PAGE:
Veerum Inc.

2017 Finalist: Outstanding Achievement In Applied Technology And Innovation Sponsored By SAIT

Digital Twin Technology Brings the Field to the Office

It may not quite be the Matrix, but it’s close.

Steve Fisher, CEO of Veerum Inc., says they are bringing the field to the office with their digital twin technology. Using a wide variety of sensor technology, Calgary-based Veerum, creates an exact digital replica, or twin, of the physical reality of massive capital projects. Fisher says the twin is precise down to the millimetre.

The goal of the technology is to reduce risk of large capital projects and eliminate costly mistakes once the designs are implemented in the field. Fisher explains, “It allows us and the project managers to do simulations, to virtually build projects, to see where you’re going to have your issues and challenges in that digital world before it impacts that project.”

Once the digital twin is created, the layers of data are hosted on GE’s Predix, a cloud-based platform, for easy access by all stakeholders.

“The whole group can have a single source of project truth to be able to see precisely what’s happening,” Fisher explains.

Creating project truth

Veerum digitizes the projects at all phases. They begin in the design phase by travelling to the physical location, especially locations with existing equipment that must be accounted for precisely. The team makes a digital replica of the location for the engineering team to design within.

Fisher says, “Instead of using as-built drawings, which are often incorrect, they’ve got a precise digital twin of the physical reality. The engineering team can do their designs within that digital twin, which ensures their designs fit perfectly.”

The next phase involves the fabrication of large modules.

“When big modules are built all over the world, they are shipped to the site and they are expected to fit and bolt up but they very rarely do. We digitize those modules at the point of manufacturing and we can then compare it directly against the CAD drawing to identify any mismatches and virtually fit that module to the site,” Fisher explains. “If there are any issues or incorrectness within those modules, we fix them at the point of manufacture. It is 10 times more expensive to fix it in the field, so we ensure those modules fit perfectly when they arrive.”

Veerum also works on the logistics of these capital projects. They use RFID and GPS technology to ensure all tools and parts are where they are needed when they are needed. This eliminates costly downtime while waiting for parts and tools to arrive.

Veerum’s final phase focuses on progress monitoring, which allows the digital twin to be recreated on a daily or hourly basis to inform the project teams of real-time progress.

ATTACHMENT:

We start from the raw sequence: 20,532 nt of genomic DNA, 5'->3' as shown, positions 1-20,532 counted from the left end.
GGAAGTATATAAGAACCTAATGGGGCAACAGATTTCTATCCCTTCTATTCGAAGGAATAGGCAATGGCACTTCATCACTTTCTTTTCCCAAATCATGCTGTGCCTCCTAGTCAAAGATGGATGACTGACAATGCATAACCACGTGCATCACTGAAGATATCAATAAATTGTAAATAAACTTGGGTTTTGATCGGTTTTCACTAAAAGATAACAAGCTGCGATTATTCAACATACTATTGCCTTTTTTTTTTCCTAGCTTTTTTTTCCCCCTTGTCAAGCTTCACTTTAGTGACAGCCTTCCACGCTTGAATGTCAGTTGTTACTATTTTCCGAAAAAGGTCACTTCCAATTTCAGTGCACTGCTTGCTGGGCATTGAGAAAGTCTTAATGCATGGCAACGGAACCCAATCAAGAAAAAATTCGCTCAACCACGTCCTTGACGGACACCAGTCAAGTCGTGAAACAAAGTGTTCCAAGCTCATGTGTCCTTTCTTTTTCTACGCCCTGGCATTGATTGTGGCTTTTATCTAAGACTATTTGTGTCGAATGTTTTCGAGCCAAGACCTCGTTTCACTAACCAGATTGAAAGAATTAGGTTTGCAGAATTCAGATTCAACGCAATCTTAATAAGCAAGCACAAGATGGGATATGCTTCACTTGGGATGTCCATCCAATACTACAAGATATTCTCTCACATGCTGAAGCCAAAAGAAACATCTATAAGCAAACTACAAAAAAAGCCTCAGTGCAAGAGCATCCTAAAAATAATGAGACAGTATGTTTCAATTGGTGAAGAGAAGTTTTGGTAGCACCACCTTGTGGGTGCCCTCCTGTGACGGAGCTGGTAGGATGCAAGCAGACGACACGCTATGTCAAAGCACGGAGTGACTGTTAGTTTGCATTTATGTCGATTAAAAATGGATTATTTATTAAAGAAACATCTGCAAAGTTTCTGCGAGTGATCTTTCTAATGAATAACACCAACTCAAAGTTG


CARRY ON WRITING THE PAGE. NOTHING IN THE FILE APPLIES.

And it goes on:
From an industry standpoint, Veerum faces the challenge of integrating this new technology and novel steps into project management that has been fairly static.

Fisher adds, “Really, it’s a change in industry. It’s a step change of how projects are being implemented so we’re needing to work with our clients and work with our engineering and construction teams to help them with the change process to be doing these projects in a completely digital fashion. It’s a big step forward for our industry.”

The need for sustainability

At the heart of the team’s work is a belief that the world needs to shift to sustainable energy. To do this, Fisher says there will need to be an immense amount of money spent on infrastructure. Without significant improvement in de-risking massive capital projects, it will be incredibly challenging to build the necessary projects that would allow for a sustainable future.

“If we can de-risk these major capital projects,” Fisher says, “it will attract more capital to them. Then we’ll get more infrastructure built to make this transition toward fully sustainable energy.”

Veerum has had key support from a number of organizations that saw a need for this technology. From industry: GE, Cenovus, Suncor and Husky have been supportive. Veerum has also received funding from IRAP, Alberta Innovates, TECTERRA, Innovate Calgary, CETAC-WEST and many other organizations. Fisher says, “Every resource that is available here in Alberta we’ve tried to leverage to lift our technology up off the ground and get it into the marketplace.”

As the technology continues to develop and more clients begin using the digital twin solution, Veerum continues to refine and grow.

“We have our ideas of how we can drive value but we need input as well so we’re looking for very collaborative relationships with our clients to build out our technology,” says Fisher.

“We recognize we can make an impact here Canada and in Alberta but we think that our solution is a global-based solution so it’s leveraging our channel partners to deliver this to the global marketplace.”